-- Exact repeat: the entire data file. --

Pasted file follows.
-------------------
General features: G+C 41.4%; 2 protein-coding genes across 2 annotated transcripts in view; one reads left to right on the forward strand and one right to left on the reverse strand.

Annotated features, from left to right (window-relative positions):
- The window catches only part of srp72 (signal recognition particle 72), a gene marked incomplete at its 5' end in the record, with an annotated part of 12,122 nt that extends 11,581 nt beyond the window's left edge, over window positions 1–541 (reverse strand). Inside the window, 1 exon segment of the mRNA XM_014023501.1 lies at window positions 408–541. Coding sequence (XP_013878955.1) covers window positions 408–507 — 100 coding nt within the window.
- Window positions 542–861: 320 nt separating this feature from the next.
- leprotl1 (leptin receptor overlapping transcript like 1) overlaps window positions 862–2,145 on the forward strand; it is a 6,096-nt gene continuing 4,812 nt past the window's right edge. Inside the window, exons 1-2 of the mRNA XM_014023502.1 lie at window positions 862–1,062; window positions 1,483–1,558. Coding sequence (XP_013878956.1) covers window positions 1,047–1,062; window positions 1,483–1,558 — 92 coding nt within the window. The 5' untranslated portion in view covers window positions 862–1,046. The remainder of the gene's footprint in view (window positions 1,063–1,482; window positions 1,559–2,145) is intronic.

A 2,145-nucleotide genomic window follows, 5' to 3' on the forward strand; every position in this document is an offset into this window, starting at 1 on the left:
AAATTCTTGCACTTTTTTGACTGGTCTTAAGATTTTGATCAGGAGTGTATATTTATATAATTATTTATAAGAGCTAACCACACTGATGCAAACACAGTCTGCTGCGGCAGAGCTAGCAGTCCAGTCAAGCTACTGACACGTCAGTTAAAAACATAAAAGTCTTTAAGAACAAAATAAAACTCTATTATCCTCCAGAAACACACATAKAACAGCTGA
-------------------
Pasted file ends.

General features: G+C 41.4%; 2 protein-coding genes across 2 annotated transcripts in view; one reads left to right on the forward strand and one right to left on the reverse strand.

Annotated features, from left to right (window-relative positions):
- The window catches only part of srp72 (signal recognition particle 72), a gene marked incomplete at its 5' end in the record, with an annotated part of 12,122 nt that extends 11,581 nt beyond the window's left edge, over window positions 1–541 (reverse strand). Inside the window, 1 exon segment of the mRNA XM_014023501.1 lies at window positions 408–541. Coding sequence (XP_013878955.1) covers window positions 408–507 — 100 coding nt within the window.
- Window positions 542–861: 320 nt separating this feature from the next.
- leprotl1 (leptin receptor overlapping transcript like 1) overlaps window positions 862–2,145 on the forward strand; it is a 6,096-nt gene continuing 4,812 nt past the window's right edge. Inside the window, exons 1-2 of the mRNA XM_014023502.1 lie at window positions 862–1,062; window positions 1,483–1,558. Coding sequence (XP_013878956.1) covers window positions 1,047–1,062; window positions 1,483–1,558 — 92 coding nt within the window. The 5' untranslated portion in view covers window positions 862–1,046. The remainder of the gene's footprint in view (window positions 1,063–1,482; window positions 1,559–2,145) is intronic.

A 2,145-nucleotide genomic window follows, 5' to 3' on the forward strand; every position in this document is an offset into this window, starting at 1 on the left:
AAATTCTTGCACTTTTTTGACTGGTCTTAAGATTTTGATCAGGAGTGTATATTTATATAATTATTTATAAGAGCTAACCACACTGATGCAAACACAGTCTGCTGCGGCAGAGCTAGCAGTCCAGTCAAGCTACTGACACGTCAGTTAAAAACATAAAAGTCTTTAAGAACAAAATAAAACTCTATTATCCTCCAGAAACACACATAKAACAGCTGA